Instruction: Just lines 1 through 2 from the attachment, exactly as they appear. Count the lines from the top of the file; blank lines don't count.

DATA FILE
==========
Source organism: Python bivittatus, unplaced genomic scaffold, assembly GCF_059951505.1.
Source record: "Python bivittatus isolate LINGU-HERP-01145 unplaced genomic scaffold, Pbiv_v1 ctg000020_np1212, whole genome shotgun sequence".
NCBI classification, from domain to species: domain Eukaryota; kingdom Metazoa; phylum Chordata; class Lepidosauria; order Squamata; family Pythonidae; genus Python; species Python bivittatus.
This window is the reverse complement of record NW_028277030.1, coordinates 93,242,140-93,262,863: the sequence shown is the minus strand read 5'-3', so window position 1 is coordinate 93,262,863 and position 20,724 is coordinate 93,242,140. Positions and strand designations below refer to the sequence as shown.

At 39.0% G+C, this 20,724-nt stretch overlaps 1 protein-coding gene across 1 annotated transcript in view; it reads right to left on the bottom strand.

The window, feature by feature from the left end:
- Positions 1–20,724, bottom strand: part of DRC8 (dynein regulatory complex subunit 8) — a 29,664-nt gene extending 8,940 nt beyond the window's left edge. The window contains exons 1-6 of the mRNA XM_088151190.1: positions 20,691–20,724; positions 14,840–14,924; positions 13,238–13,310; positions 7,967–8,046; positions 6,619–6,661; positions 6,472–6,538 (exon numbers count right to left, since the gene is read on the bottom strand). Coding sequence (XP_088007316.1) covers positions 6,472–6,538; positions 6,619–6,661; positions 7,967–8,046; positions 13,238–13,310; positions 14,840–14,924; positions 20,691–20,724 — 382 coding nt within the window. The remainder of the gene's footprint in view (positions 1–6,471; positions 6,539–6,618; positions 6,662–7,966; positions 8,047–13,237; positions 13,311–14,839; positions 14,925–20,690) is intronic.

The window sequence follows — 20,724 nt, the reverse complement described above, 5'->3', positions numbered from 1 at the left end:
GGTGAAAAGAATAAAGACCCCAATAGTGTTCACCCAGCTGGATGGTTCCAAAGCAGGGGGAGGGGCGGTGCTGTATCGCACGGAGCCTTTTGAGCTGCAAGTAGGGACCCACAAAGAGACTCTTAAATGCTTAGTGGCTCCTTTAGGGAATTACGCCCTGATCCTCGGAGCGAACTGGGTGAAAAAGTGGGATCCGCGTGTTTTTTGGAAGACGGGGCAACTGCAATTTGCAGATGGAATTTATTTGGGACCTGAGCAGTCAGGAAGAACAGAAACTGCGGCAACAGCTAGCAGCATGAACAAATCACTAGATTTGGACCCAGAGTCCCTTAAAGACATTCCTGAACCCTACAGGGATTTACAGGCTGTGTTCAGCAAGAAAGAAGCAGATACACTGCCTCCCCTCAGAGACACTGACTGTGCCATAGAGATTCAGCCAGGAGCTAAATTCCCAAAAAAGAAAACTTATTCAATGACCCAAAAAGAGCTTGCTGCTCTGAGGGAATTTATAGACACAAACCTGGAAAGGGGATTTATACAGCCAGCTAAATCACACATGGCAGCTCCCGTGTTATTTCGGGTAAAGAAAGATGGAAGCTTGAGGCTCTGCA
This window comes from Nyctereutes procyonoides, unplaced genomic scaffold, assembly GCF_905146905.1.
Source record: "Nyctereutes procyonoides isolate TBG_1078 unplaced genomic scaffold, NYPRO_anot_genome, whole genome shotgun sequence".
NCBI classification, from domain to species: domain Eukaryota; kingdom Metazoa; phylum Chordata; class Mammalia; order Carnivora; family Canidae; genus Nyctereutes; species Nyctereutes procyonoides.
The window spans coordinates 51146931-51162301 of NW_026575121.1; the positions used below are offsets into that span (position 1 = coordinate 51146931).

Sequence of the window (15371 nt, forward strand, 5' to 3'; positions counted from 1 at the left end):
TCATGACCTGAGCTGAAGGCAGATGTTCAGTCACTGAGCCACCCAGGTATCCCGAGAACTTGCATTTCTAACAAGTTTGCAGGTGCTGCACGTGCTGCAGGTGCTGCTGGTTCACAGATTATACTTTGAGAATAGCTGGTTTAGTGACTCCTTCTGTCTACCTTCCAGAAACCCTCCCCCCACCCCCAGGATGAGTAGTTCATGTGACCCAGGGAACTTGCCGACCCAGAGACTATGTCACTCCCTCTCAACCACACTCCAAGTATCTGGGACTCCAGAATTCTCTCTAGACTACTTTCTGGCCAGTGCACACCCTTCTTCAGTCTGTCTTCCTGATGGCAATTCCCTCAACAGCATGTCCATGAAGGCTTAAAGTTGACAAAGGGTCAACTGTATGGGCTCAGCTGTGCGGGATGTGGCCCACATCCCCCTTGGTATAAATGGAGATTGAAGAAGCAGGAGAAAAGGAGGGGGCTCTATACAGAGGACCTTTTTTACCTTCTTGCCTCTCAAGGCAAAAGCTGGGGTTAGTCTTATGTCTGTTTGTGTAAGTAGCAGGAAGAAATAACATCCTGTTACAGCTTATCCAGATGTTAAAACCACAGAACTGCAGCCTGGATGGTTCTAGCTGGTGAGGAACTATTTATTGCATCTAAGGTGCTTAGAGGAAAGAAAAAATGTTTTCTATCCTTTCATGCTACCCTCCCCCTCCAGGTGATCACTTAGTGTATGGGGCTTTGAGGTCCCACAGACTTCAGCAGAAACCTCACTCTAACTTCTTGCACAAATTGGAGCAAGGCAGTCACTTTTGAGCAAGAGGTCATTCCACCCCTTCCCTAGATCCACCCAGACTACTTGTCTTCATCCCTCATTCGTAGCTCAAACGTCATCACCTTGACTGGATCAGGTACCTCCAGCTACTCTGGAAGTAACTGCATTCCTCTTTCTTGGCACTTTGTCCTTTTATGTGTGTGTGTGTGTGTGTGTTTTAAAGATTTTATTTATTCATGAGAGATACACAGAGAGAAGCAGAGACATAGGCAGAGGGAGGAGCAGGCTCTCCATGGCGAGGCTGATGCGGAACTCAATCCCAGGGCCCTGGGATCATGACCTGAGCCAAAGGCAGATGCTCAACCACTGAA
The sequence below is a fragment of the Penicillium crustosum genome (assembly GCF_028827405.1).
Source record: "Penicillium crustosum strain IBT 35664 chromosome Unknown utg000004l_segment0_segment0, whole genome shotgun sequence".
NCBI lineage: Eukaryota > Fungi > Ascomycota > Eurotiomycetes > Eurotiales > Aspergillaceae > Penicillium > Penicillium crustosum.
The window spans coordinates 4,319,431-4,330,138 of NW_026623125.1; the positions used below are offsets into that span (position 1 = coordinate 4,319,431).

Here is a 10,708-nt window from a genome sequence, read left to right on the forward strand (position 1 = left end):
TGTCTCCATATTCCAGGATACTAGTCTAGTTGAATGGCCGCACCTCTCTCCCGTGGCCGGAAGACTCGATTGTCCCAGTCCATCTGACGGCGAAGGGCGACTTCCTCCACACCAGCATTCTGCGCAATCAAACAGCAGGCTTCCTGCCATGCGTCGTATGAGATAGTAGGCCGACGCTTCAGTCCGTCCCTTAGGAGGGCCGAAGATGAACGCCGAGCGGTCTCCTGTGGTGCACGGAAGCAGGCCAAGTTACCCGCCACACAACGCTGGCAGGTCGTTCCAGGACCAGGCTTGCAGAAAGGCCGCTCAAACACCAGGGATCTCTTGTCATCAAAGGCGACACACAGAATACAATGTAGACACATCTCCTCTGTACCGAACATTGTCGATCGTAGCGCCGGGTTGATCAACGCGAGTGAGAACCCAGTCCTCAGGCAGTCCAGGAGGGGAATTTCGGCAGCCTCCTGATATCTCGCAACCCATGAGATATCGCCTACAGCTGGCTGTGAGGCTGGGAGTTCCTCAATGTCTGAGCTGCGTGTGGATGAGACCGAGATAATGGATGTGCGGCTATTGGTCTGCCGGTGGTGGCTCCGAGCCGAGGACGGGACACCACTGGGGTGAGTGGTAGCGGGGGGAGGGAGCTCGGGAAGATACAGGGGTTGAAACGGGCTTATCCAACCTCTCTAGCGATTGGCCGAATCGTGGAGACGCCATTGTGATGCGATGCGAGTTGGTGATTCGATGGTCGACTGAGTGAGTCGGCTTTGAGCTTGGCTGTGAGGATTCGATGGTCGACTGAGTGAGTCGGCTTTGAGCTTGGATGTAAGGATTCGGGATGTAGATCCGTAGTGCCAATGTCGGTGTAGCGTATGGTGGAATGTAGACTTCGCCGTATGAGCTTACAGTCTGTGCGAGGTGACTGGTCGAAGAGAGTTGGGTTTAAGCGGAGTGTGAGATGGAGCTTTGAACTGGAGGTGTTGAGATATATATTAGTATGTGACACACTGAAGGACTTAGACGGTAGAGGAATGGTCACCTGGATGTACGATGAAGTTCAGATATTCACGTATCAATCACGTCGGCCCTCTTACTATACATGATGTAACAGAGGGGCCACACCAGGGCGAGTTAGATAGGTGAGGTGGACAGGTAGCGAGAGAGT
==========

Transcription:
Source organism: Python bivittatus, unplaced genomic scaffold, assembly GCF_059951505.1.
Source record: "Python bivittatus isolate LINGU-HERP-01145 unplaced genomic scaffold, Pbiv_v1 ctg000020_np1212, whole genome shotgun sequence".